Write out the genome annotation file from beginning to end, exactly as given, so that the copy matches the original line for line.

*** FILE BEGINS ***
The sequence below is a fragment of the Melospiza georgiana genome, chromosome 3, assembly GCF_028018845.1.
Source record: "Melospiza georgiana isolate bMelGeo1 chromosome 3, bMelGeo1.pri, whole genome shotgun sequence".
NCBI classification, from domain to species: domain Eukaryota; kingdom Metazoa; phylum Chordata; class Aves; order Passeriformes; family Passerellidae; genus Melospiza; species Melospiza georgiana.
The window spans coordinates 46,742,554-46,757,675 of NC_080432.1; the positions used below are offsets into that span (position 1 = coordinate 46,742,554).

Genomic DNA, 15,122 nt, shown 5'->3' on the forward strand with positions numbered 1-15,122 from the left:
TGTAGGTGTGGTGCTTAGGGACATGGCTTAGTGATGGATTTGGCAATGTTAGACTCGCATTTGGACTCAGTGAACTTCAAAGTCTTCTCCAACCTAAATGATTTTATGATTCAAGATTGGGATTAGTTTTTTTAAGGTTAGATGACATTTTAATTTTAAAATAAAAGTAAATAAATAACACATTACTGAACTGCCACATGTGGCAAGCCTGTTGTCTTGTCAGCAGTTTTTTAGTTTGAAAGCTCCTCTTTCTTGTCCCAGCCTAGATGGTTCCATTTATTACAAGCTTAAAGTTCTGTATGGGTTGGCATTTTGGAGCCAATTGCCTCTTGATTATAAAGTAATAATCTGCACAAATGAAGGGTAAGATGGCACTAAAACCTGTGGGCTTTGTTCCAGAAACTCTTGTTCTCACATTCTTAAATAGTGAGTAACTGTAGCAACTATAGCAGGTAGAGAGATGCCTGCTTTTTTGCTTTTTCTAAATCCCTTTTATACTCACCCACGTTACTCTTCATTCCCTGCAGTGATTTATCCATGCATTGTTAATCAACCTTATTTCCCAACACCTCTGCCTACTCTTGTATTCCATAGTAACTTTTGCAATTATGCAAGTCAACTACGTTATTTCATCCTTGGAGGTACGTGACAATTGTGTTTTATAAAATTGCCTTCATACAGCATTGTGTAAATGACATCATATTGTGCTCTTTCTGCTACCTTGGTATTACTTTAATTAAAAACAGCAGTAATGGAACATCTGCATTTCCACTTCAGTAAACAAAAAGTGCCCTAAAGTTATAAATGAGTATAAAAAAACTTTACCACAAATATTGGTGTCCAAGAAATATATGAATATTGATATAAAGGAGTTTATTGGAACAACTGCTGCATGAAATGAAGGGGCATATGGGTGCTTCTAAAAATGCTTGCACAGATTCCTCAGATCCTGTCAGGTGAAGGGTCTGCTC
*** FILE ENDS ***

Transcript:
The sequence below is a fragment of the Melospiza georgiana genome, chromosome 3, assembly GCF_028018845.1.
Source record: "Melospiza georgiana isolate bMelGeo1 chromosome 3, bMelGeo1.pri, whole genome shotgun sequence".
NCBI classification, from domain to species: domain Eukaryota; kingdom Metazoa; phylum Chordata; class Aves; order Passeriformes; family Passerellidae; genus Melospiza; species Melospiza georgiana.
The window spans coordinates 46,742,554-46,757,675 of NC_080432.1; the positions used below are offsets into that span (position 1 = coordinate 46,742,554).

Genomic DNA, 15,122 nt, shown 5'->3' on the forward strand with positions numbered 1-15,122 from the left:
TGTAGGTGTGGTGCTTAGGGACATGGCTTAGTGATGGATTTGGCAATGTTAGACTCGCATTTGGACTCAGTGAACTTCAAAGTCTTCTCCAACCTAAATGATTTTATGATTCAAGATTGGGATTAGTTTTTTTAAGGTTAGATGACATTTTAATTTTAAAATAAAAGTAAATAAATAACACATTACTGAACTGCCACATGTGGCAAGCCTGTTGTCTTGTCAGCAGTTTTTTAGTTTGAAAGCTCCTCTTTCTTGTCCCAGCCTAGATGGTTCCATTTATTACAAGCTTAAAGTTCTGTATGGGTTGGCATTTTGGAGCCAATTGCCTCTTGATTATAAAGTAATAATCTGCACAAATGAAGGGTAAGATGGCACTAAAACCTGTGGGCTTTGTTCCAGAAACTCTTGTTCTCACATTCTTAAATAGTGAGTAACTGTAGCAACTATAGCAGGTAGAGAGATGCCTGCTTTTTTGCTTTTTCTAAATCCCTTTTATACTCACCCACGTTACTCTTCATTCCCTGCAGTGATTTATCCATGCATTGTTAATCAACCTTATTTCCCAACACCTCTGCCTACTCTTGTATTCCATAGTAACTTTTGCAATTATGCAAGTCAACTACGTTATTTCATCCTTGGAGGTACGTGACAATTGTGTTTTATAAAATTGCCTTCATACAGCATTGTGTAAATGACATCATATTGTGCTCTTTCTGCTACCTTGGTATTACTTTAATTAAAAACAGCAGTAATGGAACATCTGCATTTCCACTTCAGTAAACAAAAAGTGCCCTAAAGTTATAAATGAGTATAAAAAAACTTTACCACAAATATTGGTGTCCAAGAAATATATGAATATTGATATAAAGGAGTTTATTGGAACAACTGCTGCATGAAATGAAGGGGCATATGGGTGCTTCTAAAAATGCTTGCACAGATTCCTCAGATCCTGTCAGGTGAAGGGTCTGCTC